New RIM CEO Staying the Course--Time to Jump Ship?
RIM has shaken up the executive leadership. At face value, that seems like a step in the right direction, but the initial indication from RIM’s new CEO, Thorsten Heins, is that he plans to double down on the failed strategies that got the company where it is today. It might be time for organizations that rely on RIM to start exploring their options.
RIM has gone from dominant market leader to virtually irrelevant in a matter of a couple of years. From the outside, it doesn’t seem like RIM actually has a strategy. But, whatever strategy it has is clearly not working. Suggesting that the current plan is sound is like taking over the Titanic knowing it’s about to hit an iceberg, and consciously deciding to stay the course and see what happens.
Well, RIM, and its employees and shareholders can work all that out. In the meantime, organizations around the world that have built their infrastructure around RIM’s iconic BlackBerry mobile devices may want to at least find a life vest, and figure out the quickest path to the life boats…Just in case.
Whether you jump ship, or buckle in and hang on tight is really a matter of what you want or need from your mobile devices. While RIM has fallen woefully behind the innovation curve, and lacks the sex appeal of the iPhone, Android smartphones, or Windows Phone 7, the core functionality that put BlackBerry on top is still there.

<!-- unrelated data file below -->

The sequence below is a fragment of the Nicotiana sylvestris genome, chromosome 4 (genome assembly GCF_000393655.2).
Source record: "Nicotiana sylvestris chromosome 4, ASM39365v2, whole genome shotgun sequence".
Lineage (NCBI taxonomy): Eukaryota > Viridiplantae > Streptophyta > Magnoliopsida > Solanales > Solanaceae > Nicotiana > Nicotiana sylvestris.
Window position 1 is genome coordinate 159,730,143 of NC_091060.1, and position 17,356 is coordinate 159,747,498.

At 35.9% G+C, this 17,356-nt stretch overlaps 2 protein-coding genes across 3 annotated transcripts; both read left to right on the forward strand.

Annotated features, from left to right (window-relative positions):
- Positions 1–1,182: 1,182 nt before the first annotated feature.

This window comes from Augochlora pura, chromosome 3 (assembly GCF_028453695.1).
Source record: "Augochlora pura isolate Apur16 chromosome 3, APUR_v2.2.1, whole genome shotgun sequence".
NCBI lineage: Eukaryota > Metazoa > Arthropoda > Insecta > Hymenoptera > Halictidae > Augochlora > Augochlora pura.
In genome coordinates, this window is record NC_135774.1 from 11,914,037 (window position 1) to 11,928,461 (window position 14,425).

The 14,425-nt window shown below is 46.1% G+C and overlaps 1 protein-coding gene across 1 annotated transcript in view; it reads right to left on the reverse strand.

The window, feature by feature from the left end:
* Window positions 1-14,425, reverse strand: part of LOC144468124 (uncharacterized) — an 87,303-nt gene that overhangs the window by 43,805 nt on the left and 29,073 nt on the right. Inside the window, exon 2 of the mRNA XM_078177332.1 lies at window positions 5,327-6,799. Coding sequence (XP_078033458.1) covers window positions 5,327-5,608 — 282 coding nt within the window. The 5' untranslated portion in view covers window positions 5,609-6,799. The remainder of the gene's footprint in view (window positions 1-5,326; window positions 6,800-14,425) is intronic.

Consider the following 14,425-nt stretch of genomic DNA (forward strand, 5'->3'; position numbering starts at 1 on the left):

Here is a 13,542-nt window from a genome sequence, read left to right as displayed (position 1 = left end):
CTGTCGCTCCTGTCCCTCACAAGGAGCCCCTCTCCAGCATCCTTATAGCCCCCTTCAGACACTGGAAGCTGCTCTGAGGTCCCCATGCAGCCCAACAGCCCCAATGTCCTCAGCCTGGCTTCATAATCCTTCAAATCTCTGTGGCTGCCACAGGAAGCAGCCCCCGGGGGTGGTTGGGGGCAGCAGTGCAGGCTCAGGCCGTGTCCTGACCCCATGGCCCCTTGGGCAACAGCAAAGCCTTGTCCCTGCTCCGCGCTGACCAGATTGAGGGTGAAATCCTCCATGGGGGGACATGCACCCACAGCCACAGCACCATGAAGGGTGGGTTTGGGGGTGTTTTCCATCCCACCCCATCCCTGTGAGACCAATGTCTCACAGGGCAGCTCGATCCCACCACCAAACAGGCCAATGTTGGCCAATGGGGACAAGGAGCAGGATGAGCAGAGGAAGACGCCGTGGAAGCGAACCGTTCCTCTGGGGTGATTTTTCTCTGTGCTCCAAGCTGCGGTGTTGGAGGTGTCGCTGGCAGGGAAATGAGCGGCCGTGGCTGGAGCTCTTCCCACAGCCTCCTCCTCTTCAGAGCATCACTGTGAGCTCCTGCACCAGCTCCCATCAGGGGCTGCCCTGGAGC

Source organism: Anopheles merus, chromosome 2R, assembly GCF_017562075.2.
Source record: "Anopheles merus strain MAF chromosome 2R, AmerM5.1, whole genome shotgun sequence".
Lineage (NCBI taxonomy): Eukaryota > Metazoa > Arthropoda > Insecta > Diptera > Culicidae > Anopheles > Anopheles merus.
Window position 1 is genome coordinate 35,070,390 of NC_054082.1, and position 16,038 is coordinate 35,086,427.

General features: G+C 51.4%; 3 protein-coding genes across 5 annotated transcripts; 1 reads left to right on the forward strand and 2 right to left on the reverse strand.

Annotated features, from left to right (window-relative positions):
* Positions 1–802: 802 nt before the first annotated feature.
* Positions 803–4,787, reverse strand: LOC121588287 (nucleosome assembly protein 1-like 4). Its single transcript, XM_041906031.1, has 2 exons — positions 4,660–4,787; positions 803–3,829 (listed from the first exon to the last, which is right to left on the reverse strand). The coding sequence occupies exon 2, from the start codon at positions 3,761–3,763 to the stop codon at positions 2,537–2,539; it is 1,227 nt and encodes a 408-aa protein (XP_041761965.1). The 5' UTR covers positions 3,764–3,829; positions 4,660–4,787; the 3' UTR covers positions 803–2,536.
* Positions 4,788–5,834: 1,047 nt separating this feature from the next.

RIM offers a fundamentally sound mobile communications platform. The BlackBerry OS offers better security, and provides IT admins with the tools necessary to enforce policies, and effectively manage mobile devices.
That said, RIM has failed to evolve the BlackBerry OS with the changing mobile landscape. Its attempts after the fact have either failed completely, or been perceived as too little, too late by users who prefer the broader functionality and capabilities of more cutting edge smartphones like the iPhone.
For many organizations, BlackBerry devices still have distinct advantages over rivals, or their weaknesses are at least not enough incentive to walk away from the existing investment in the BlackBerry platform. Consider, though, just how dependent your organization is on that BlackBerry infrastructure, and what the impact might be if RIM ceased to exist.
I am not saying organizations should panic and run for the doors right now. I am just suggesting that organizations start to consider how they might wean off of BlackBerry if they need to, and develop an exit strategy to transition to a different mobile platform with as little disruption to productivity and business processes as possible if the need arises.